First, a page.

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After battles over the Pledge, a humanist school board member has resigned
Dr. Tabia Lee wanted to make her California school board more inclusive and welcoming. After years of personal attacks, she's stepping down.
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In November of 2020, Dr. Tabia Lee was elected to a four-year term serving on the board of the Center Joint Unified School District in Antelope, California. It was a close race; Lee defeated an incumbent candidate by about 50 votes out of over 15,000 cast.
Last night, however, she announced her resignation.
In a letter that has not yet been made public by the school board, Lee, who’s openly humanist, explained her reasons for wanting to step down. The biggest problem overall is that the district, she says, doesn’t do enough to care for vulnerable, marginalized members of the community. They’ll pay lip service to those students, but they won’t take the necessary actions to create a welcoming environment for everyone.
For example, when she joined the board, she realized they said the Pledge of Allegiance at meetings. There are a host of reasons some people may not want to say it, ranging from the declaration that we’re a nation “under God” to the false belief that we truly have “liberty and justice for all” to the idea that pledging allegiance to a flag is like worshiping a false idol.
Lee suggested they stop saying the Pledge at meetings due to the diversity of the community, partly because there was pressure on attendees to say it. That suggestion didn’t get anywhere, but Lee was eventually able to get the board to include a “Pledge of Allegiance Inclusion Statement” that is read at the beginning of meetings.
In recognition of free speech, we welcome all and would like to note that saying the pledge of allegiance is not a requirement to participate in the business of this public board. If you choose not to say the pledge you are most welcome here as an equal participant in the business of this board.
It’s a perfectly harmless reminder that no one has to participate in the religious, pseudo-patriotic tradition. In fact, since adopting that statement, more students attending those meetings have remained seated during the Pledge, something that created a problem at the January meeting when board member Nancy Anderson complained about how “none of the students used to sit for the pledge”… as if forcing them to stand was the better option.
Now, Lee writes, the board is planning to get rid of the inclusion statement altogether so students won’t even be informed of their rights.
It’s not just about the Pledge, though. In her letter, she also points out that Anderson, her fellow board member, was not censured despite “making racist and homophobic comments at multiple open session meetings—something that constituents actually made documented written and verbal complaints about.”
Beyond that, she writes, the board repeatedly treated her as an outsider and ignored her suggestions, choosing to protect their seats rather than do the work required of a competent, proactive school board. They outright rejected her suggestion to offer Heritage months to honor “historically underrepresented and marginalized groups.” They rejected her suggestion to adopt term limits for board members. They also downplayed, if not ignored, Black History Month.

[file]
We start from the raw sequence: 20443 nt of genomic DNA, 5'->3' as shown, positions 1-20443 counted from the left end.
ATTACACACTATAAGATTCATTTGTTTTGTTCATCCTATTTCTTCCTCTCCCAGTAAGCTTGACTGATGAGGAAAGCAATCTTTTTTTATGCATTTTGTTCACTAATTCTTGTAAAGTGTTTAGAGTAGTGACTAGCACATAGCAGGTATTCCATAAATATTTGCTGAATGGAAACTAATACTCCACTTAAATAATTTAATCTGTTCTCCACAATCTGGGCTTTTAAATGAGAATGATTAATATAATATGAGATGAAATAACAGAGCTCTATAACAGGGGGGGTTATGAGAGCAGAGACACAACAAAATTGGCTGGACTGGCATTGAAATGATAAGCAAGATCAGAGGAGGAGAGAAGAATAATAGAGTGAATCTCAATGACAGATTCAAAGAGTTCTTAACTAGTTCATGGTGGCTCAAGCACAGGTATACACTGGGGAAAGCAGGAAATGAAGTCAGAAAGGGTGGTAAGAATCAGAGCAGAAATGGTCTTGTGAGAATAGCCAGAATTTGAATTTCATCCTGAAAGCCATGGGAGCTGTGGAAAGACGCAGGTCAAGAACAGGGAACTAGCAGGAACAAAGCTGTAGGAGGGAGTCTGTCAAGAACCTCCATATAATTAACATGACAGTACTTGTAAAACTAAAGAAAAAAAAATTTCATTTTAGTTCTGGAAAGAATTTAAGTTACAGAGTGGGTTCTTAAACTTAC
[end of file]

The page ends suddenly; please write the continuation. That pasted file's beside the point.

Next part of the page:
Then there was the new residency requirement, forcing board members to prove they live in the district. Lee lives in the district, but she didn’t want to comply with the residency requirement on principle. (In my mind, it’s like demanding Barack Obama produce his birth certificate in order to “prove” he’s American.) Because she refused to comply, though, the board censured her.
Making matters worse, Lee told me yesterday that she had to deal with personal attacks, including comments made about her family. At some point, the desire to effect meaningful change was outweighed by the personal toll the board was taking on her mental health.
So, rather than stick around and be a punching bag for the other board members, she opted to step down:
The behaviors of the Board Majority members including newcomer Trustee [Howard] Ballin are unprofessional, unethical, and wholly distracting from increasing cultural inclusion and improving student achievement in this District. I am hopeful that my resignation will allow the Board Majority to stop focusing on the bogeyman they have made of me and instead provide the space they need to face themselves and the nightmares they have created by their lack of leadership and meaningful actions toward our purported priorities.
… we need leadership that is committed to taking the research-based steps to improve burgeoning student achievement and promote cultural inclusion so that Center Joint Unified School District can transcend its commitment to monoculturalism, homophobia, and racism…
Lee told me she did everything she could to try and make the district a better, safer place for students—especially the ones who don’t always have advocates in positions of power—but she was outnumbered at every turn. She wants people to watch what happens after she leaves. She predicted the board would continue their “dog and pony shows” regarding the district’s fiscal situation but they wouldn’t take any meaningful steps on matters of cultural inclusion or equity. “They don’t have an action plan,” she said.
She added in her letter that “my resignation is solely to protect my personal health, safety, and wellbeing from further abuse by toxic individuals and the psychodramas they perform in Open and Closed Session meetings.”
While she was hoping the community would get a chance to read her resignation letter, the current leader of the board refused to include it in the board packet for last night’s meeting.
The letter says her resignation will go into effect on February 28.